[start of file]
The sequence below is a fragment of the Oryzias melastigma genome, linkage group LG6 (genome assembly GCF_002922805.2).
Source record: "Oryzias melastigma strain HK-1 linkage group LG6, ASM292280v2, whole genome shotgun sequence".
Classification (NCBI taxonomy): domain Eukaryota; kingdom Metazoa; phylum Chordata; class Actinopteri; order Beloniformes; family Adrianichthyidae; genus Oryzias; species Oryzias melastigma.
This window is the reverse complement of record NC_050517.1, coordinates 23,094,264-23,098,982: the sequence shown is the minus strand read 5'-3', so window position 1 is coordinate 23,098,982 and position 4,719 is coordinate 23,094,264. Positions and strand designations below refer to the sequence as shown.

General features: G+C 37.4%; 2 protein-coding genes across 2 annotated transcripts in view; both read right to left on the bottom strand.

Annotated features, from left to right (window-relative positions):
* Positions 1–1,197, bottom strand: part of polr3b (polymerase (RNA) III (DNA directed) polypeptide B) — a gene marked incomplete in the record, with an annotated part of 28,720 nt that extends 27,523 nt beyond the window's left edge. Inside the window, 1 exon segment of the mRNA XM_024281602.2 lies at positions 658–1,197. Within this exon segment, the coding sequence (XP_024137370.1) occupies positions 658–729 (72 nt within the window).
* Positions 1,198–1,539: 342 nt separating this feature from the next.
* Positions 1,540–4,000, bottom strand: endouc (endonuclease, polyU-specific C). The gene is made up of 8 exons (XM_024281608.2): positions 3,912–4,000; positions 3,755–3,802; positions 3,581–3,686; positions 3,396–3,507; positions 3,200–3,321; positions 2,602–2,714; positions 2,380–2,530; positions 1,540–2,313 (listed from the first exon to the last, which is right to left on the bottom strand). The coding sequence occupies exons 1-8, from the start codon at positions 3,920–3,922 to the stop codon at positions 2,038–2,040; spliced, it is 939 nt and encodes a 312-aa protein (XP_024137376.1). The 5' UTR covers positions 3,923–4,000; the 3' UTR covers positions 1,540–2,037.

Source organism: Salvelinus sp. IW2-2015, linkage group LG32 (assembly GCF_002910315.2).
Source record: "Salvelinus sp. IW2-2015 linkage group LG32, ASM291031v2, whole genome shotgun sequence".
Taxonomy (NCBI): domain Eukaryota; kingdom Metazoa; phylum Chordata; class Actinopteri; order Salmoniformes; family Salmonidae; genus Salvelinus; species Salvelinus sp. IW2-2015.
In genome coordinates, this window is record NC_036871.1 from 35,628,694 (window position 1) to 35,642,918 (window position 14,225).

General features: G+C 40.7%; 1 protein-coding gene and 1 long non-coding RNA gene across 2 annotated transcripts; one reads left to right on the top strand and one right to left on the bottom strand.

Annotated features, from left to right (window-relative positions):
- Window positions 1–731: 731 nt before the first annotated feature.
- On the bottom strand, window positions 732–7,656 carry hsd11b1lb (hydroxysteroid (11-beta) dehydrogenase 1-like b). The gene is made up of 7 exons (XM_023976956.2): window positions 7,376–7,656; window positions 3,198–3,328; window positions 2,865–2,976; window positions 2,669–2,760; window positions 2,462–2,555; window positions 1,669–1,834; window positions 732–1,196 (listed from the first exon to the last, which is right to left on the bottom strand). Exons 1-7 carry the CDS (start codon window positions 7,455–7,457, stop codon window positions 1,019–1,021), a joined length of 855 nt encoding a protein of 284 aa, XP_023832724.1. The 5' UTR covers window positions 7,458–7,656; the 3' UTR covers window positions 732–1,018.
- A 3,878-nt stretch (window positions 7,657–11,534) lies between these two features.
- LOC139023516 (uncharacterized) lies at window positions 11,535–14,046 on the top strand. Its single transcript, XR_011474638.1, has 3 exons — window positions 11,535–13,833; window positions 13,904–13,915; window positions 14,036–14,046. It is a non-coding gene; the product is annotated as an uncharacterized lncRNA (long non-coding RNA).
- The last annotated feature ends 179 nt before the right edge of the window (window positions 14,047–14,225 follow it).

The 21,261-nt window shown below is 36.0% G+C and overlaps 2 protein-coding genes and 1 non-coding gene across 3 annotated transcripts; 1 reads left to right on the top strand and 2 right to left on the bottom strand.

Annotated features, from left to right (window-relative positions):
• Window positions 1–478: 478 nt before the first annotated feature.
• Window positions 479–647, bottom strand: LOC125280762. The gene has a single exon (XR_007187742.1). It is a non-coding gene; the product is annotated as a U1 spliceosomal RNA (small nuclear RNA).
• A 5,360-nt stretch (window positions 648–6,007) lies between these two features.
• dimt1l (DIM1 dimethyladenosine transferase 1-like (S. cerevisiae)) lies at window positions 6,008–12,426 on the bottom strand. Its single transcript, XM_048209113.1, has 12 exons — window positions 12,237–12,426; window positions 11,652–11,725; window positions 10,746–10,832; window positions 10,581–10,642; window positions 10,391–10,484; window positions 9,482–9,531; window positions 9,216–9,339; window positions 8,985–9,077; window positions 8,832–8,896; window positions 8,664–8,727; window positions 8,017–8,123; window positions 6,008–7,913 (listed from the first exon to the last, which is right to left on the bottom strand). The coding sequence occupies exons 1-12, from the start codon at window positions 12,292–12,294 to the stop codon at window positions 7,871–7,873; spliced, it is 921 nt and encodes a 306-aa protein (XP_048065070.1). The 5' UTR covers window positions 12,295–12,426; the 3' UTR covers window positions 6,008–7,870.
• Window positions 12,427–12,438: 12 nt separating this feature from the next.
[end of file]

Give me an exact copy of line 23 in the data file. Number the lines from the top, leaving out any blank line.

• Window positions 1–478: 478 nt before the first annotated feature.